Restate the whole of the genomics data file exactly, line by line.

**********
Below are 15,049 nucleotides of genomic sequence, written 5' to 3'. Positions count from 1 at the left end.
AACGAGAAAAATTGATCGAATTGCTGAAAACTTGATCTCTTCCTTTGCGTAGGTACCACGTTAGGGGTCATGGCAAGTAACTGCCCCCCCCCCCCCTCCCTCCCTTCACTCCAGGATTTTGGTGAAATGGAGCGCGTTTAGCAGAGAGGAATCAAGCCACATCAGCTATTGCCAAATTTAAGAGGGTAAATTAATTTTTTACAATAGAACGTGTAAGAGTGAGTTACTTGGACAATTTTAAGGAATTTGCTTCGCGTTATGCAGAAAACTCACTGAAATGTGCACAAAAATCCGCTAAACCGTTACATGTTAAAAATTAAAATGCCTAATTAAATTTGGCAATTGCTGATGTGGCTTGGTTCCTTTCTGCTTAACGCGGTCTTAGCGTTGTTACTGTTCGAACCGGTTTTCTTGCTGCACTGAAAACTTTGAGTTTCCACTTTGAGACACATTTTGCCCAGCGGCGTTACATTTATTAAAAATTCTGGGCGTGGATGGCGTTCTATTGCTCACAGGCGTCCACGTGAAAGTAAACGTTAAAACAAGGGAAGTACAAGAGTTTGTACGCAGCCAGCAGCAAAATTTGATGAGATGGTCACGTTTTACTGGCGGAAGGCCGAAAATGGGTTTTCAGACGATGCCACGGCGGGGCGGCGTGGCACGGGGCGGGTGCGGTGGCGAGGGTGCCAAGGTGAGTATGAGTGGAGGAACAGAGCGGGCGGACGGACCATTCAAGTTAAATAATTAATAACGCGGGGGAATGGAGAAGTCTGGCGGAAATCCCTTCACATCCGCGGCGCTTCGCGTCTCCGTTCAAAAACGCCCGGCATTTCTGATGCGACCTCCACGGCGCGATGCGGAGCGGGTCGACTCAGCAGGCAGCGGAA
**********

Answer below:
Below are 15,049 nucleotides of genomic sequence, written 5' to 3'. Positions count from 1 at the left end.
AACGAGAAAAATTGATCGAATTGCTGAAAACTTGATCTCTTCCTTTGCGTAGGTACCACGTTAGGGGTCATGGCAAGTAACTGCCCCCCCCCCCCCTCCCTCCCTTCACTCCAGGATTTTGGTGAAATGGAGCGCGTTTAGCAGAGAGGAATCAAGCCACATCAGCTATTGCCAAATTTAAGAGGGTAAATTAATTTTTTACAATAGAACGTGTAAGAGTGAGTTACTTGGACAATTTTAAGGAATTTGCTTCGCGTTATGCAGAAAACTCACTGAAATGTGCACAAAAATCCGCTAAACCGTTACATGTTAAAAATTAAAATGCCTAATTAAATTTGGCAATTGCTGATGTGGCTTGGTTCCTTTCTGCTTAACGCGGTCTTAGCGTTGTTACTGTTCGAACCGGTTTTCTTGCTGCACTGAAAACTTTGAGTTTCCACTTTGAGACACATTTTGCCCAGCGGCGTTACATTTATTAAAAATTCTGGGCGTGGATGGCGTTCTATTGCTCACAGGCGTCCACGTGAAAGTAAACGTTAAAACAAGGGAAGTACAAGAGTTTGTACGCAGCCAGCAGCAAAATTTGATGAGATGGTCACGTTTTACTGGCGGAAGGCCGAAAATGGGTTTTCAGACGATGCCACGGCGGGGCGGCGTGGCACGGGGCGGGTGCGGTGGCGAGGGTGCCAAGGTGAGTATGAGTGGAGGAACAGAGCGGGCGGACGGACCATTCAAGTTAAATAATTAATAACGCGGGGGAATGGAGAAGTCTGGCGGAAATCCCTTCACATCCGCGGCGCTTCGCGTCTCCGTTCAAAAACGCCCGGCATTTCTGATGCGACCTCCACGGCGCGATGCGGAGCGGGTCGACTCAGCAGGCAGCGGAA